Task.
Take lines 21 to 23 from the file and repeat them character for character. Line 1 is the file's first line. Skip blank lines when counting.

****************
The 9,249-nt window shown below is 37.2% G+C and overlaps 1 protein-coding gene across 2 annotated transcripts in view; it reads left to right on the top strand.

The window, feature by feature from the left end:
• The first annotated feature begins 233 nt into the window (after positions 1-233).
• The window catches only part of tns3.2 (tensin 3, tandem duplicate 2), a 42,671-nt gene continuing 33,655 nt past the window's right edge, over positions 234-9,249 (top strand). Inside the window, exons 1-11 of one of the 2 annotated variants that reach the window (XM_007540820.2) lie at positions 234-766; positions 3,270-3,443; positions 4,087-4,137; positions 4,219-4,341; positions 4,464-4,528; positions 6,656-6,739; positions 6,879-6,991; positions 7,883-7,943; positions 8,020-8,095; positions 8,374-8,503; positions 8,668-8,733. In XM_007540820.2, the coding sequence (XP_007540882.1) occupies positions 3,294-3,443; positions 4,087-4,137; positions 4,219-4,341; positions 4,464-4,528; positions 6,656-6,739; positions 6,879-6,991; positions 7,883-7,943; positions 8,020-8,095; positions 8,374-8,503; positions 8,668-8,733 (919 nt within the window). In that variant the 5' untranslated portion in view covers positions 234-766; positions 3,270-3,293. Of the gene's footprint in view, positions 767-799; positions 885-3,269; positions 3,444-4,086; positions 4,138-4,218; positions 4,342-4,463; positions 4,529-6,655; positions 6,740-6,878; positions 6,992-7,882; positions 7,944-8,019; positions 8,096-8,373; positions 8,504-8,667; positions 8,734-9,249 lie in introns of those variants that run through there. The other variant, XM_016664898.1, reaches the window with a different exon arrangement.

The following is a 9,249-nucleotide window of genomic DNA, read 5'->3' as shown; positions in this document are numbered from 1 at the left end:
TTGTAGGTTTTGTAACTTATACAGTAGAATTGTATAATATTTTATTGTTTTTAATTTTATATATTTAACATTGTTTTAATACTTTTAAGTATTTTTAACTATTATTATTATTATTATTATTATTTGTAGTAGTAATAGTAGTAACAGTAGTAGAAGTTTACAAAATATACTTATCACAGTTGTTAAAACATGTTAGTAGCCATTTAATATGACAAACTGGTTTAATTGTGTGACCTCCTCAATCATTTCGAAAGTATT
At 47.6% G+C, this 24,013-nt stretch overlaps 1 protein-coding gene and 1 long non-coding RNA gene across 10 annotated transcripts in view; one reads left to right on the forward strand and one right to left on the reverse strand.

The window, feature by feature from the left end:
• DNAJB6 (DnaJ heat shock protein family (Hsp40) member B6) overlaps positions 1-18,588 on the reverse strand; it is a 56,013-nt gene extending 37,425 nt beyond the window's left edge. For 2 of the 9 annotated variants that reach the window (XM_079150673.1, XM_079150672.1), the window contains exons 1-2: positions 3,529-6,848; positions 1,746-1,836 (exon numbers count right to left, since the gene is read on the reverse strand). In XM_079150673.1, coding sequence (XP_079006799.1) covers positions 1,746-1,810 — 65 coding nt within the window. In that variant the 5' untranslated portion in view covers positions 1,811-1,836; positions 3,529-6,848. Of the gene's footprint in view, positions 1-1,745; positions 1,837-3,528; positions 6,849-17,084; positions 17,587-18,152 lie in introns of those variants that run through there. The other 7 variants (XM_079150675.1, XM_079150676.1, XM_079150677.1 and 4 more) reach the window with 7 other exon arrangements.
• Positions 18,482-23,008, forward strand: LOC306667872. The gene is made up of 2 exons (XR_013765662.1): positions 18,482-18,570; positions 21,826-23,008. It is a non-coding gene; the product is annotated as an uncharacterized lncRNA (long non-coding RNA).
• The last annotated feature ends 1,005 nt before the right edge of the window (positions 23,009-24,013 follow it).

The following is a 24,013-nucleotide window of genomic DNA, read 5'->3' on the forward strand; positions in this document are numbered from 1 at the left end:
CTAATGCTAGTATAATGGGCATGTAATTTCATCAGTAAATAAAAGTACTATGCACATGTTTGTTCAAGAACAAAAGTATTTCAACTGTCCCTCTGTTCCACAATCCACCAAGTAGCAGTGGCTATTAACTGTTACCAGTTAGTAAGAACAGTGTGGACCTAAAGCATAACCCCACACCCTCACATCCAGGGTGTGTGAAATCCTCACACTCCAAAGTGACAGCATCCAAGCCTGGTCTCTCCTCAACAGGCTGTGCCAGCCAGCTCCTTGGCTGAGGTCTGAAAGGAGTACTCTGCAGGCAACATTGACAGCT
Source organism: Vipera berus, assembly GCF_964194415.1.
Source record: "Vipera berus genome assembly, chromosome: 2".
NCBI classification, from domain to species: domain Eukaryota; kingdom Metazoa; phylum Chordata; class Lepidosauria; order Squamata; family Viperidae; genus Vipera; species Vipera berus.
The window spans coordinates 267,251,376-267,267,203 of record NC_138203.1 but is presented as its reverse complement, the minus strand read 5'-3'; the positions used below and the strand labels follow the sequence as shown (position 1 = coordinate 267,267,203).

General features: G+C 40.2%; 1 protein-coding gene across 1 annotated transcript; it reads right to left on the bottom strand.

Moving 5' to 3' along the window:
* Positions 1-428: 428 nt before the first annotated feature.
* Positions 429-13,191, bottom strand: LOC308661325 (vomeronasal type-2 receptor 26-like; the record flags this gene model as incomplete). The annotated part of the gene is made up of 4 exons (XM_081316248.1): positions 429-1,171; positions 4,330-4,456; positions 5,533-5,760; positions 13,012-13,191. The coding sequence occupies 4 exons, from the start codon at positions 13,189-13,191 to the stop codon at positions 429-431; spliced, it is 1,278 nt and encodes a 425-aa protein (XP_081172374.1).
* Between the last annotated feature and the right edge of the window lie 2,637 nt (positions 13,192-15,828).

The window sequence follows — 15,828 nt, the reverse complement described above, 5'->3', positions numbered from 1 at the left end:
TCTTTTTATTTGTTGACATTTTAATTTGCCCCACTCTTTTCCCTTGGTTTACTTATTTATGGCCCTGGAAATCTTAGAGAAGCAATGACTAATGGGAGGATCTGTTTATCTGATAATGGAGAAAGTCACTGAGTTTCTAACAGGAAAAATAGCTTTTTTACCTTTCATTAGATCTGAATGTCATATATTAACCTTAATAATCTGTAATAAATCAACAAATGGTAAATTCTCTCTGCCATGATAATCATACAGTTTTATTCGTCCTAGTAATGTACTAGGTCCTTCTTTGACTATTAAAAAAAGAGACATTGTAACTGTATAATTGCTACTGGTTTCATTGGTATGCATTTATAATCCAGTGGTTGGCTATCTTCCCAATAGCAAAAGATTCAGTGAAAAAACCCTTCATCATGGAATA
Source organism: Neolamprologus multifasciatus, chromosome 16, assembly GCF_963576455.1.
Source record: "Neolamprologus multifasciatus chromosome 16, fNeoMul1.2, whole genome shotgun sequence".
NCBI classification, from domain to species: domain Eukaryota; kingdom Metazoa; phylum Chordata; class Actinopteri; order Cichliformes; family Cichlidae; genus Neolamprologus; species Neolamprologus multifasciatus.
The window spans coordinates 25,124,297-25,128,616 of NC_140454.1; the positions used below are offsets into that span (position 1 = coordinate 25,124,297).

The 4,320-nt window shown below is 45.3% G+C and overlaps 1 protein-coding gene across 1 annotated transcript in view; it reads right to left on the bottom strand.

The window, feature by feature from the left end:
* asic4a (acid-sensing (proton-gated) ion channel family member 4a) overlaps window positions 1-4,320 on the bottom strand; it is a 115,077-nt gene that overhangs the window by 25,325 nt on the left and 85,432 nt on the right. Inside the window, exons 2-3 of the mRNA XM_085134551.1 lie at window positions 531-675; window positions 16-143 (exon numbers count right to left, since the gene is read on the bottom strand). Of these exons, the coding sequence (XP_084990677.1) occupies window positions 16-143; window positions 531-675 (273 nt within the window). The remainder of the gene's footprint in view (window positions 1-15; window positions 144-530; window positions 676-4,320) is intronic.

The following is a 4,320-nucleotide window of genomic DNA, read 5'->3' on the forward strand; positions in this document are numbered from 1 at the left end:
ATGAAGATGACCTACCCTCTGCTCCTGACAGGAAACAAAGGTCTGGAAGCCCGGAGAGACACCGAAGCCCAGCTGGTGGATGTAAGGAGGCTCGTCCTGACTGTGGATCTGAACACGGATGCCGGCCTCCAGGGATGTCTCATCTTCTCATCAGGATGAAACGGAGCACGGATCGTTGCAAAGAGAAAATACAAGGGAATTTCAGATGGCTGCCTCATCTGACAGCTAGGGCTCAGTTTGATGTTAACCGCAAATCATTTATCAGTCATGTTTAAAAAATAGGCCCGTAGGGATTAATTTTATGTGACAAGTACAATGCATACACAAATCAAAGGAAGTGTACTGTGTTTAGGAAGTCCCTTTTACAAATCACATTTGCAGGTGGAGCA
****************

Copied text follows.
* Positions 429-13,191, bottom strand: LOC308661325 (vomeronasal type-2 receptor 26-like; the record flags this gene model as incomplete). The annotated part of the gene is made up of 4 exons (XM_081316248.1): positions 429-1,171; positions 4,330-4,456; positions 5,533-5,760; positions 13,012-13,191. The coding sequence occupies 4 exons, from the start codon at positions 13,189-13,191 to the stop codon at positions 429-431; spliced, it is 1,278 nt and encodes a 425-aa protein (XP_081172374.1).
* Between the last annotated feature and the right edge of the window lie 2,637 nt (positions 13,192-15,828).

The window sequence follows — 15,828 nt, the reverse complement described above, 5'->3', positions numbered from 1 at the left end: